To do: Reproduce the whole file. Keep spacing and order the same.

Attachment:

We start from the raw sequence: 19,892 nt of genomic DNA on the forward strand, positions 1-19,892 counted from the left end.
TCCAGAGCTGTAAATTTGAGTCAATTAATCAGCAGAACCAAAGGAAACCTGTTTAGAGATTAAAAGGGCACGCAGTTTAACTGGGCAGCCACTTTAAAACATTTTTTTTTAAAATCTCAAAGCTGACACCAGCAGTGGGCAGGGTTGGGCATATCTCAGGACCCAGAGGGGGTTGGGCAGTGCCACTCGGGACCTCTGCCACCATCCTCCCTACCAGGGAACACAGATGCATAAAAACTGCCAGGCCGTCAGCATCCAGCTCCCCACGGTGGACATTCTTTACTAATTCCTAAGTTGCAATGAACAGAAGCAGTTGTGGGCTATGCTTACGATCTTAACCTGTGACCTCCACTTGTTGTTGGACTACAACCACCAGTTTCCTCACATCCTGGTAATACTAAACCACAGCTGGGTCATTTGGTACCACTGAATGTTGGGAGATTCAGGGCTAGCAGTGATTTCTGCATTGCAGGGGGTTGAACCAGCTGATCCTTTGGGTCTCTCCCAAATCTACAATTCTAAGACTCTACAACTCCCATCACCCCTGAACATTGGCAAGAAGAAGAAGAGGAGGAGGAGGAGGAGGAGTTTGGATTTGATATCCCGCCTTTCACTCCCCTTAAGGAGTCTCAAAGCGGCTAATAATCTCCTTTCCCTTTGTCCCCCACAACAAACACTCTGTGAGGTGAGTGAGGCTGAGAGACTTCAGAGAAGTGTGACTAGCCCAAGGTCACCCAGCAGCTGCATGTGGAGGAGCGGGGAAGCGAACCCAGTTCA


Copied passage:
We start from the raw sequence: 19,892 nt of genomic DNA on the forward strand, positions 1-19,892 counted from the left end.
TCCAGAGCTGTAAATTTGAGTCAATTAATCAGCAGAACCAAAGGAAACCTGTTTAGAGATTAAAAGGGCACGCAGTTTAACTGGGCAGCCACTTTAAAACATTTTTTTTTAAAATCTCAAAGCTGACACCAGCAGTGGGCAGGGTTGGGCATATCTCAGGACCCAGAGGGGGTTGGGCAGTGCCACTCGGGACCTCTGCCACCATCCTCCCTACCAGGGAACACAGATGCATAAAAACTGCCAGGCCGTCAGCATCCAGCTCCCCACGGTGGACATTCTTTACTAATTCCTAAGTTGCAATGAACAGAAGCAGTTGTGGGCTATGCTTACGATCTTAACCTGTGACCTCCACTTGTTGTTGGACTACAACCACCAGTTTCCTCACATCCTGGTAATACTAAACCACAGCTGGGTCATTTGGTACCACTGAATGTTGGGAGATTCAGGGCTAGCAGTGATTTCTGCATTGCAGGGGGTTGAACCAGCTGATCCTTTGGGTCTCTCCCAAATCTACAATTCTAAGACTCTACAACTCCCATCACCCCTGAACATTGGCAAGAAGAAGAAGAGGAGGAGGAGGAGGAGGAGTTTGGATTTGATATCCCGCCTTTCACTCCCCTTAAGGAGTCTCAAAGCGGCTAATAATCTCCTTTCCCTTTGTCCCCCACAACAAACACTCTGTGAGGTGAGTGAGGCTGAGAGACTTCAGAGAAGTGTGACTAGCCCAAGGTCACCCAGCAGCTGCATGTGGAGGAGCGGGGAAGCGAACCCAGTTCA